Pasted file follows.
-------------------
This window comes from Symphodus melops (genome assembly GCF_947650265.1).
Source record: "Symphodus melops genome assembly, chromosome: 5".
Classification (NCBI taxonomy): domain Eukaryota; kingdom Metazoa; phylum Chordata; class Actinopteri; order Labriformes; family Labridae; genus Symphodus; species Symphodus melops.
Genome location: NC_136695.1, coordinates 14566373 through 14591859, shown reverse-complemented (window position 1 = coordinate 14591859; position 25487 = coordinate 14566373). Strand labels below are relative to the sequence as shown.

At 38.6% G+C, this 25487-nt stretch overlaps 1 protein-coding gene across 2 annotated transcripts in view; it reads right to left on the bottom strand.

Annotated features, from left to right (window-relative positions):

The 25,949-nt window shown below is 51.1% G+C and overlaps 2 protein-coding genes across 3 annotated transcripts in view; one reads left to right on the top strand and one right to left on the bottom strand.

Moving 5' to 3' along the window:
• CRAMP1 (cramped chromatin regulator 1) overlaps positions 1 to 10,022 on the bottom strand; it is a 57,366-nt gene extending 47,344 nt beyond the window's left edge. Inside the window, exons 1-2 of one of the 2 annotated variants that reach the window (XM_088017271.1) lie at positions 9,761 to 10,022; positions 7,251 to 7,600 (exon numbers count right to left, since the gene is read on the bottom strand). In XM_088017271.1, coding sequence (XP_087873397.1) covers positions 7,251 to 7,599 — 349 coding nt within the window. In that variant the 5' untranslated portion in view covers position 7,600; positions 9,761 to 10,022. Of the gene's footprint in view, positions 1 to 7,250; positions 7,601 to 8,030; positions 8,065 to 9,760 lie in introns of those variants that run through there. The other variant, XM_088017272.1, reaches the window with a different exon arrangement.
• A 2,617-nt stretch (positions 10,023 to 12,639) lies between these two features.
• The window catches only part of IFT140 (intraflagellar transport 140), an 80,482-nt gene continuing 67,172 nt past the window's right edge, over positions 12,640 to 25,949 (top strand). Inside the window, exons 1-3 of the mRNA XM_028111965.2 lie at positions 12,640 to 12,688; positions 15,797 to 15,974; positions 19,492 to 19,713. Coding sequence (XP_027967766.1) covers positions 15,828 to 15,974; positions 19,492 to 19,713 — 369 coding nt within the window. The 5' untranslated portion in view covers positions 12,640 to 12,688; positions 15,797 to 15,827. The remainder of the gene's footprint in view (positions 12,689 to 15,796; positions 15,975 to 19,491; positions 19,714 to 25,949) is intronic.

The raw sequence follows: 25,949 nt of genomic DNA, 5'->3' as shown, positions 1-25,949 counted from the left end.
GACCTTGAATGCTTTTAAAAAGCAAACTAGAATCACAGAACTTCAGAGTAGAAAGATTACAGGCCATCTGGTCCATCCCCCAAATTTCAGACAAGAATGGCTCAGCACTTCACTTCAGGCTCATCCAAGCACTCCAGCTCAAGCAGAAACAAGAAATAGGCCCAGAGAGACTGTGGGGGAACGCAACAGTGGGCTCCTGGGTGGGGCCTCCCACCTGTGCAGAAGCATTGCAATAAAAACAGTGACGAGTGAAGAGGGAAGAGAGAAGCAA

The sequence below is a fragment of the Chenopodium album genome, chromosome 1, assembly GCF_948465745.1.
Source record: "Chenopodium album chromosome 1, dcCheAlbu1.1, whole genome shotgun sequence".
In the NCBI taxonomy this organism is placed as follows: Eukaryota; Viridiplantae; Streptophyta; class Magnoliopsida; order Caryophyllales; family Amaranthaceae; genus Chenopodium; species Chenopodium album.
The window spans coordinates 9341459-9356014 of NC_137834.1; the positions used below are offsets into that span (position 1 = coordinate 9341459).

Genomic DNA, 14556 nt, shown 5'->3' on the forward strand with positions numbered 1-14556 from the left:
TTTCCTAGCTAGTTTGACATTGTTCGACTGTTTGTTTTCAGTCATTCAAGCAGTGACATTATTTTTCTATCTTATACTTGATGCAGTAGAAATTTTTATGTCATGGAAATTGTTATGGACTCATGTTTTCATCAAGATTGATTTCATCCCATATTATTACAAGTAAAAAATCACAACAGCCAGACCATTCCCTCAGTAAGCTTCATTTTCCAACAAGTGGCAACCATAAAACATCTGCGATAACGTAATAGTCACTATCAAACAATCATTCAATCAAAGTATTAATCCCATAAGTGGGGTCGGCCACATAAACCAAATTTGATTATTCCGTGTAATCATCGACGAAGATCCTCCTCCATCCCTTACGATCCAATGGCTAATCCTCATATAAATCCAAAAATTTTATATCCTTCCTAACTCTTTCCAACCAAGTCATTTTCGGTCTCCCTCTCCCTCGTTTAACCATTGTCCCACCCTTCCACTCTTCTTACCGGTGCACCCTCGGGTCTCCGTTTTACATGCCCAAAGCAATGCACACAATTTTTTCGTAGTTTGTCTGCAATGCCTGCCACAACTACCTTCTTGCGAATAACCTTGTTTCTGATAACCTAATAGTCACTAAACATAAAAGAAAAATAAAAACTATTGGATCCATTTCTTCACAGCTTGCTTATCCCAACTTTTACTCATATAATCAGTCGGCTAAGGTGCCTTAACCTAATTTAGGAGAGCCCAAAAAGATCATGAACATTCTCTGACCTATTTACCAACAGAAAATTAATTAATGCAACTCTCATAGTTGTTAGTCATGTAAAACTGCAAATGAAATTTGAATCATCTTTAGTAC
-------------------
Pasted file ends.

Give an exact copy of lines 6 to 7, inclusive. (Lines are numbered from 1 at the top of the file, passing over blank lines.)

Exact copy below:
Annotated features, from left to right (window-relative positions):

The 25,949-nt window shown below is 51.1% G+C and overlaps 2 protein-coding genes across 3 annotated transcripts in view; one reads left to right on the top strand and one right to left on the bottom strand.